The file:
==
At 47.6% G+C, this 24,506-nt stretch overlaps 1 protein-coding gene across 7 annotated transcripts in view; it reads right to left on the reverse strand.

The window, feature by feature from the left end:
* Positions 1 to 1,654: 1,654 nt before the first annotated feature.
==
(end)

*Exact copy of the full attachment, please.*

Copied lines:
At 47.6% G+C, this 24,506-nt stretch overlaps 1 protein-coding gene across 7 annotated transcripts in view; it reads right to left on the reverse strand.

The window, feature by feature from the left end:
* Positions 1 to 1,654: 1,654 nt before the first annotated feature.